If you’ve been reading our blog for a while, you may have read our previous post about vitamin K2 and how it’s a super nutrient for bone density and anti-ageing. Whilst vitamin D is involved in regulating absorption of calcium, vitamin K2 directs that absorbed calcium into the bones, to keep them strong and healthy. It does this by activating a protein called osteocalcin, which ensures the calcium is deposited into the bones, as opposed to other areas of the body. In a way, vitamin K2 can be thought of as the traffic controller that tells the blood where to deposit the calcium. This is why vitamin K2 is so crucial – it ensures the calcium in your diet and/or supplements is deposited where it should be!
Sources of Vitamin K2: Whilst vitamin K1 is found in many food (like green leafy veggies), there are only a few dietary sources of vitamin K2. These include egg yolks from pasture-raised hens, dark chicken meat, and butter from grass fed cows. The reason these foods must come from pasture-fed sources, is that the animals consume vitamin K1 from the grass, and bacteria in their guts then convert it to vitamin K2 – the type of vitamin K required for bone health. Another food source of vitamin K2 is natto, a traditional Japanese food made from fermented soybeans. As these foods are not typically consumed in large amounts, vitamin K2 supplementation is beneficial for some individuals, to reduce their risk of osteoporosis. If you’re unsure whether vitamin K2 may be helpful in your case, chat to your naturopath about it at your next appointment.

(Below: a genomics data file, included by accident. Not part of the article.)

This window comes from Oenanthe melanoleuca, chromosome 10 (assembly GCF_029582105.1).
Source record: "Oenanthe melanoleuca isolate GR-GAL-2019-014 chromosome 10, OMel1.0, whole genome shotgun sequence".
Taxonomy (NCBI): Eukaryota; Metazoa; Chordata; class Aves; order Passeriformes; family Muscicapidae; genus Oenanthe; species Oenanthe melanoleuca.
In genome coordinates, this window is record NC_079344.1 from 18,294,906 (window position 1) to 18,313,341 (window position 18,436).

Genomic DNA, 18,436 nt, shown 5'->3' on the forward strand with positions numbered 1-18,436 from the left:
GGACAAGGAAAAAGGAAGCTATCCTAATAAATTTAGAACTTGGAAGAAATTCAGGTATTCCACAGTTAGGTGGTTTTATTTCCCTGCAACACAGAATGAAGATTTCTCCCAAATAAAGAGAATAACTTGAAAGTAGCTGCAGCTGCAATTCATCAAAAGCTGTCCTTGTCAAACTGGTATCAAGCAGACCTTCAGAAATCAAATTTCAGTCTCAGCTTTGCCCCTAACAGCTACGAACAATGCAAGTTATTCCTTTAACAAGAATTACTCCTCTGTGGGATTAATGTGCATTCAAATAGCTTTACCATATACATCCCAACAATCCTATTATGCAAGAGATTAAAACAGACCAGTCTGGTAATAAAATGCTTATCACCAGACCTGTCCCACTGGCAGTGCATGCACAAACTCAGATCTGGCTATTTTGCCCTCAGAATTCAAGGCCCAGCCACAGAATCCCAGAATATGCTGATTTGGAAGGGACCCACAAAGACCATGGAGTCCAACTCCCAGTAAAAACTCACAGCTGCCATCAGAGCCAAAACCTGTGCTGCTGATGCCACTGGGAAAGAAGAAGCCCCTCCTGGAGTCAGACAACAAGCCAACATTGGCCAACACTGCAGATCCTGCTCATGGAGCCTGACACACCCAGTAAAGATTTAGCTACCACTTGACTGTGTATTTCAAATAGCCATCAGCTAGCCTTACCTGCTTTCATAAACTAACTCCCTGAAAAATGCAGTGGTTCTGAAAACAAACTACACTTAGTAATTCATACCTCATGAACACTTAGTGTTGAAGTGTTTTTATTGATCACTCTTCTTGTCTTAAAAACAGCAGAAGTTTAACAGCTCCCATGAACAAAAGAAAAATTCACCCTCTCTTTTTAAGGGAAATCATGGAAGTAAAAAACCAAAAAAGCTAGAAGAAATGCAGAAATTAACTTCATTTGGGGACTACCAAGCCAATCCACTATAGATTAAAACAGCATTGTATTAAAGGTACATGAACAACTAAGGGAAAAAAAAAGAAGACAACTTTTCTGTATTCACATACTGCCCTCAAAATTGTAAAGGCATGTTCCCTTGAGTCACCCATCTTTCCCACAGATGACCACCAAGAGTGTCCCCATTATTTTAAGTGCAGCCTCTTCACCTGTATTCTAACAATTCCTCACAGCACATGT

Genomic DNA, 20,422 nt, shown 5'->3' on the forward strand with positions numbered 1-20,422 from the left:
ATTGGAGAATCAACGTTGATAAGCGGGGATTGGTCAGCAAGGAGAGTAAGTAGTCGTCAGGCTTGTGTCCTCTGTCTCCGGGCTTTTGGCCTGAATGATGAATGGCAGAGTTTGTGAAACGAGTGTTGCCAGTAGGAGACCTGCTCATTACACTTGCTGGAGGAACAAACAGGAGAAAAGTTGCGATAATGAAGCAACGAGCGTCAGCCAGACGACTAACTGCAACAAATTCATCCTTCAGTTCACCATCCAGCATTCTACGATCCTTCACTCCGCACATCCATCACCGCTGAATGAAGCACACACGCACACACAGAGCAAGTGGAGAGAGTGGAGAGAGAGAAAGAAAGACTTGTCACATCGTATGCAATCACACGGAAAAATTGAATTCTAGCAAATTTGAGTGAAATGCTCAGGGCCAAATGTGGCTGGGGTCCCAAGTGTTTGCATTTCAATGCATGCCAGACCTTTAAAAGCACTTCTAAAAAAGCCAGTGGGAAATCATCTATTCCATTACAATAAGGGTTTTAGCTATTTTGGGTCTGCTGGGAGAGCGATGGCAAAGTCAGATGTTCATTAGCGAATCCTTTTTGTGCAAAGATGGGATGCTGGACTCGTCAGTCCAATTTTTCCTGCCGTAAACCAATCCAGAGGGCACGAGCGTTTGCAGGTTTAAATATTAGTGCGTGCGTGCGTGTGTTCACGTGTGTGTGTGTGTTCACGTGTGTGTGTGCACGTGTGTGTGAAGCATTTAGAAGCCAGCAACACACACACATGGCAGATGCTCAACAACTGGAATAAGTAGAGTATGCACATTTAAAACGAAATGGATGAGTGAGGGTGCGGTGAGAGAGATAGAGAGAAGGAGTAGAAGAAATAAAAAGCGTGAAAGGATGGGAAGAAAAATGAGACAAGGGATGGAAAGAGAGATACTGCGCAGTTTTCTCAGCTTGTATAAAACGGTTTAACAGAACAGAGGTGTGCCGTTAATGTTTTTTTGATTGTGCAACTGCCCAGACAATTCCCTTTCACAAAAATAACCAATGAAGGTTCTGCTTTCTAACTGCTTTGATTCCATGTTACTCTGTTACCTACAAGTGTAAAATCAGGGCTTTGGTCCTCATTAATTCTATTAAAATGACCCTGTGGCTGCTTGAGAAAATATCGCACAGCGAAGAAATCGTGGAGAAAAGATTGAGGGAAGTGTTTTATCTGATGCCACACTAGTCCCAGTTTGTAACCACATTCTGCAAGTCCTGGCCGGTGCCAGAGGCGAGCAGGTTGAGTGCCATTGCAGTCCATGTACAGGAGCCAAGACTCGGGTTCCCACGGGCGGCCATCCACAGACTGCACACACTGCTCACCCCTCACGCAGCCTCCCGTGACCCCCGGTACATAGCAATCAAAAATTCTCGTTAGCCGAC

Along with calcium and phosphorous, magnesium is one of the most abundant minerals in bone, with about 60% of your body’s magnesium content stored in your skeleton. Animal studies suggest magnesium increases osteocalcin levels (helping direct calcium towards the bones) and improves bone strength and resistance to fractures. In humans, magnesium intake has also been positively correlated with bone density, meaning individuals who consume more magnesium have better bone density levels. Conversely, magnesium deficiency alters bone crystal formation and is also associated with low-grade chronic inflammation, which is a known risk factor for bone loss.
Sources of Magnesium: Magnesium is found in various wholefoods, such as raw almonds, cashews, walnuts, pumpkin seeds, kidney beans, lentils, tofu, split peas, cacao powder and dark green leafy vegetables.
Of all minerals in the human body, zinc is involved in the most bodily functions and cellular processes, and many of these affect our bone density. For example, in the digestive tract, zinc is needed to produce stomach acid. This is fundamental to bone health, because an acidic stomach environment is crucial for the absorption of minerals like calcium. This is, in part, one of the reasons long-term antacid use can contribute to reduced bone mineral density.